Haynt–The Jewish Voice in Your Home
haynt.jpegJanuary 20, 2011

Associate Professor Joanna Nalewajko-Kulikov discussed the role and impact of the Zionist daily Haynt at YIVO on Thursday January 20, 2011. From its start in 1908 until its last issue in 1939, Haynt was one of two leading Yiddish dailies in pre-1939 Eastern Europe. It was distinguished by its focus on current news, both within the Jewish community and the larger European political landscape. As Nalewajko-Kulikov explained, Haynt became a "breeding ground for Jewish intellectuals in interwar Warsaw.” Listen.


Interview With David Biale And KQED (San Francisco Public Radio) Host Michael Krasny
February 2, 2011

In his new book Not in the Heavens, author David Biale chronicles the development of Jewish secular culture which, he claims, began with the
Bible and continues to this day. Biale joins KQED's Michael Krasny to discuss his exploration of the roots of modern Jewish secularism within the religious tradition it rejects, and what the role of Jewish secularism is today. Listen to the interview.

Lenin’s Photographer
SovietJewishEyes.gifIn January, 1918, Moises Nappelbaum trained his lens on Lenin, and helped create an iconic image. Nappelbaum was an accomplished Soviet Jewish photographer at a time when photography, world events, and Jewish history converged in remarkable, and sometimes startling, new ways.

Through Soviet Jewish Eyes: Photography, War, and the Holocaust, a new book by David Shneer (Director of Jewish Studies at U. of Colorado-Boulder), examines the role of Soviet Jewish photographers in documenting Soviet victory, Nazi atrocity, and Jewish tragedy. In a recent interview with Tablet Magazine, Shneer discussed the role of “the Jewish eye” in photography, and posed the question: “What is a Jewish photograph?” Listen to the interview.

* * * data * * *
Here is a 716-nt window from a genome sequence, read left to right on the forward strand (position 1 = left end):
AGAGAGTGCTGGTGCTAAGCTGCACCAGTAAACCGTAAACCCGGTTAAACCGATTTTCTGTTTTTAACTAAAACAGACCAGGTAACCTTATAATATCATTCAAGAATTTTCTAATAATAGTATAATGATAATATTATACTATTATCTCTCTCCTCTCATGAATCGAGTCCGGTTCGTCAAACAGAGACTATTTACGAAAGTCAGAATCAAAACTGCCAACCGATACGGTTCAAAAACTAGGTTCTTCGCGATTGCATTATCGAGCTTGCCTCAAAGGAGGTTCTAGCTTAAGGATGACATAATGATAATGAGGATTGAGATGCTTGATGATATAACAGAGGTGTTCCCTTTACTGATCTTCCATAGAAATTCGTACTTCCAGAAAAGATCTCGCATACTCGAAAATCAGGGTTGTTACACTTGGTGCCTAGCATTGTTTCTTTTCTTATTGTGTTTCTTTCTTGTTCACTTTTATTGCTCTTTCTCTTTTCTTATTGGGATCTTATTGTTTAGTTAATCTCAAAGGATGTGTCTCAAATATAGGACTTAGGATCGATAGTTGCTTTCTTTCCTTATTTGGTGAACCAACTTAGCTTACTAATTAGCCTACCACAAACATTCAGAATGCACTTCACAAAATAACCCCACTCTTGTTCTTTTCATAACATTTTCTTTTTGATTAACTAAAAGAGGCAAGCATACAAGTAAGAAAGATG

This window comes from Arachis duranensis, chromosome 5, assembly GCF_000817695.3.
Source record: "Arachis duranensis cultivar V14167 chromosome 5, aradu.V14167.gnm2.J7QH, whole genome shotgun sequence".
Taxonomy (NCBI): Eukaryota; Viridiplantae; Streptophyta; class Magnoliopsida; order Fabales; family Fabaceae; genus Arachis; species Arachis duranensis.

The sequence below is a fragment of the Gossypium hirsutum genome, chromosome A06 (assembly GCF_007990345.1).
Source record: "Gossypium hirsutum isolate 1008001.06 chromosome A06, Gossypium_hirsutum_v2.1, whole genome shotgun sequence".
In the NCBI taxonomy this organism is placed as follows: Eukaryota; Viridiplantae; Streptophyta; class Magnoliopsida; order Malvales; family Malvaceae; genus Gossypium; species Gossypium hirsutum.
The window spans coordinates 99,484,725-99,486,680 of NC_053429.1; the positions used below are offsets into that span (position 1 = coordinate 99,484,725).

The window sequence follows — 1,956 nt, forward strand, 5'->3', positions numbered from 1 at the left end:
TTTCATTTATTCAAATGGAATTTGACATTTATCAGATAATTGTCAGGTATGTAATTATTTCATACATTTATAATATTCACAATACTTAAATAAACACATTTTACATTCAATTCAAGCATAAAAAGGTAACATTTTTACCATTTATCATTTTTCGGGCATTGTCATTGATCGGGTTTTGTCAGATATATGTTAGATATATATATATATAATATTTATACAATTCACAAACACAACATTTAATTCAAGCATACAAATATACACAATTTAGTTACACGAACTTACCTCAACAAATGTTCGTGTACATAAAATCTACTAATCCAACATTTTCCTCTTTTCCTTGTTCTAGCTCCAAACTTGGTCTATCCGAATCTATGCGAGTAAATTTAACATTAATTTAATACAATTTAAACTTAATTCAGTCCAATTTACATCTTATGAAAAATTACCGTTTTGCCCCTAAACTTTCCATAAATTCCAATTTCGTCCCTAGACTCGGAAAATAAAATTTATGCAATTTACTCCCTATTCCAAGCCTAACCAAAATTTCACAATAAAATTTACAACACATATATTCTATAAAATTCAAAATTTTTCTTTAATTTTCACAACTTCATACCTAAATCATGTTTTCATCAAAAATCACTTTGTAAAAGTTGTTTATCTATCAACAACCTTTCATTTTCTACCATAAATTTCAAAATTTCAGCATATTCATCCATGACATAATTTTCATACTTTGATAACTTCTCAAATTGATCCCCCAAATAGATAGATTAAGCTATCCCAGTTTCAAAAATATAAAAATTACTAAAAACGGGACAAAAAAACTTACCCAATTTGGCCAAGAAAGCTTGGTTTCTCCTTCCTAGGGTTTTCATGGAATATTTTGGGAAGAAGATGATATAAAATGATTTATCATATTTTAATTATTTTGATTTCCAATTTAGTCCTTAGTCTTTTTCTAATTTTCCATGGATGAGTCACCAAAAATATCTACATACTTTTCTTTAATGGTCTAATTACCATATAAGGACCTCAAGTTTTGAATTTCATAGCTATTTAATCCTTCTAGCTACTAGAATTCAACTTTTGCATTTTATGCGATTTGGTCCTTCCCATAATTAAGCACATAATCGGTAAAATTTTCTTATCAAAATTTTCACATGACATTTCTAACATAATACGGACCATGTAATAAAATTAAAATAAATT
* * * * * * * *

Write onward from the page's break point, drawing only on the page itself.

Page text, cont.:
An American Humorist Reads Notes From an Israeli's Twisted Imagination

Gary Shteyngart narrates Etgar Keret's "What, of This Goldfish, Would You Wish?"


Jews may be the quintessential diasporic people, scattered and diverse. Throughout history, Jews have integrated, assimilated, and participated in non-Jewish cultures around the globe. How diverse, then, is global Jewish life?

Scattered Among the Nations, an exhibition of photographs documenting global Jewish life, opened yesterday at Temple Sinai of Oakland, CA. A collaborative project of Berkeley’s Lehrhaus Judaica and Building Jewish Bridges, according to Lehrhaus the exhibition “challenges stereotypes of the Jewish demonstrating the surprising racial, ethnic, and cultural diversity of the world Jewish community.”

In 2006, chairman, president, and founder of Scattered Among the Nations Bryan Schwartz spoke with WNYC's Leonard Lopate about his work at travels with Jewish communities of the world.

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